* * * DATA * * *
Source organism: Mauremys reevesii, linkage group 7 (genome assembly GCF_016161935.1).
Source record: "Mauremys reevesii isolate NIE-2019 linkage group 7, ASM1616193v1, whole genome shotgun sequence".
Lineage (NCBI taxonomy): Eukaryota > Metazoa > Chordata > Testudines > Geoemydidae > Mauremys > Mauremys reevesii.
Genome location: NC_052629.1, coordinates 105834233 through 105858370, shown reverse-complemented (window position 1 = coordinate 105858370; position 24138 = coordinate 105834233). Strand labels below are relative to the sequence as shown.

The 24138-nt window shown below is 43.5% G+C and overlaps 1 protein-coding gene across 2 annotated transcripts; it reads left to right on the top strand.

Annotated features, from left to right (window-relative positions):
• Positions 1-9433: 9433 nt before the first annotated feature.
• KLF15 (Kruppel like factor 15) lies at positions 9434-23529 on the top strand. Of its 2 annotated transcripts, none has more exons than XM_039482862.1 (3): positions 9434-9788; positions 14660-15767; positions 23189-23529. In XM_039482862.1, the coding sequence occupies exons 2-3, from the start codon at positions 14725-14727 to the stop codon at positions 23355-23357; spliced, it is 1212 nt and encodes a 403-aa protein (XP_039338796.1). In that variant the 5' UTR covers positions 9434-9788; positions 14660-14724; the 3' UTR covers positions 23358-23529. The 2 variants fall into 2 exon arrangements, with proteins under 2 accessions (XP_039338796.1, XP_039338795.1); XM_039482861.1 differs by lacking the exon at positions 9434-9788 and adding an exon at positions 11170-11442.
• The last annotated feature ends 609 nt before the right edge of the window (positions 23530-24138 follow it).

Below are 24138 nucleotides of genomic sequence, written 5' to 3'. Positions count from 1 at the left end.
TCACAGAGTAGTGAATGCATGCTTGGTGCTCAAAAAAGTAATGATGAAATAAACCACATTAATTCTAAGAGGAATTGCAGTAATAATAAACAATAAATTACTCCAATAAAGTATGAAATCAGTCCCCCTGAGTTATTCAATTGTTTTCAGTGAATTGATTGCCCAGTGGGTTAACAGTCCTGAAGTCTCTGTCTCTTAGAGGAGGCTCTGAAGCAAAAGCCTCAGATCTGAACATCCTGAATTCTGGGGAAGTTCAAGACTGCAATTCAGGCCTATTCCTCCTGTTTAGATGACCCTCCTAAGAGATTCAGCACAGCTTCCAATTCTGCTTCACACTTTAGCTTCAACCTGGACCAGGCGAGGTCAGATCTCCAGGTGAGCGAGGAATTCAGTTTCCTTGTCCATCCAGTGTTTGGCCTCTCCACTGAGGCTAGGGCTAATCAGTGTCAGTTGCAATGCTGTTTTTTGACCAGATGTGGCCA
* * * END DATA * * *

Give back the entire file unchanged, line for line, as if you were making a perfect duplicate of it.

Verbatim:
Source organism: Mauremys reevesii, linkage group 7 (genome assembly GCF_016161935.1).
Source record: "Mauremys reevesii isolate NIE-2019 linkage group 7, ASM1616193v1, whole genome shotgun sequence".
Lineage (NCBI taxonomy): Eukaryota > Metazoa > Chordata > Testudines > Geoemydidae > Mauremys > Mauremys reevesii.
Genome location: NC_052629.1, coordinates 105834233 through 105858370, shown reverse-complemented (window position 1 = coordinate 105858370; position 24138 = coordinate 105834233). Strand labels below are relative to the sequence as shown.

The 24138-nt window shown below is 43.5% G+C and overlaps 1 protein-coding gene across 2 annotated transcripts; it reads left to right on the top strand.

Annotated features, from left to right (window-relative positions):
• Positions 1-9433: 9433 nt before the first annotated feature.
• KLF15 (Kruppel like factor 15) lies at positions 9434-23529 on the top strand. Of its 2 annotated transcripts, none has more exons than XM_039482862.1 (3): positions 9434-9788; positions 14660-15767; positions 23189-23529. In XM_039482862.1, the coding sequence occupies exons 2-3, from the start codon at positions 14725-14727 to the stop codon at positions 23355-23357; spliced, it is 1212 nt and encodes a 403-aa protein (XP_039338796.1). In that variant the 5' UTR covers positions 9434-9788; positions 14660-14724; the 3' UTR covers positions 23358-23529. The 2 variants fall into 2 exon arrangements, with proteins under 2 accessions (XP_039338796.1, XP_039338795.1); XM_039482861.1 differs by lacking the exon at positions 9434-9788 and adding an exon at positions 11170-11442.
• The last annotated feature ends 609 nt before the right edge of the window (positions 23530-24138 follow it).

Below are 24138 nucleotides of genomic sequence, written 5' to 3'. Positions count from 1 at the left end.
TCACAGAGTAGTGAATGCATGCTTGGTGCTCAAAAAAGTAATGATGAAATAAACCACATTAATTCTAAGAGGAATTGCAGTAATAATAAACAATAAATTACTCCAATAAAGTATGAAATCAGTCCCCCTGAGTTATTCAATTGTTTTCAGTGAATTGATTGCCCAGTGGGTTAACAGTCCTGAAGTCTCTGTCTCTTAGAGGAGGCTCTGAAGCAAAAGCCTCAGATCTGAACATCCTGAATTCTGGGGAAGTTCAAGACTGCAATTCAGGCCTATTCCTCCTGTTTAGATGACCCTCCTAAGAGATTCAGCACAGCTTCCAATTCTGCTTCACACTTTAGCTTCAACCTGGACCAGGCGAGGTCAGATCTCCAGGTGAGCGAGGAATTCAGTTTCCTTGTCCATCCAGTGTTTGGCCTCTCCACTGAGGCTAGGGCTAATCAGTGTCAGTTGCAATGCTGTTTTTTGACCAGATGTGGCCA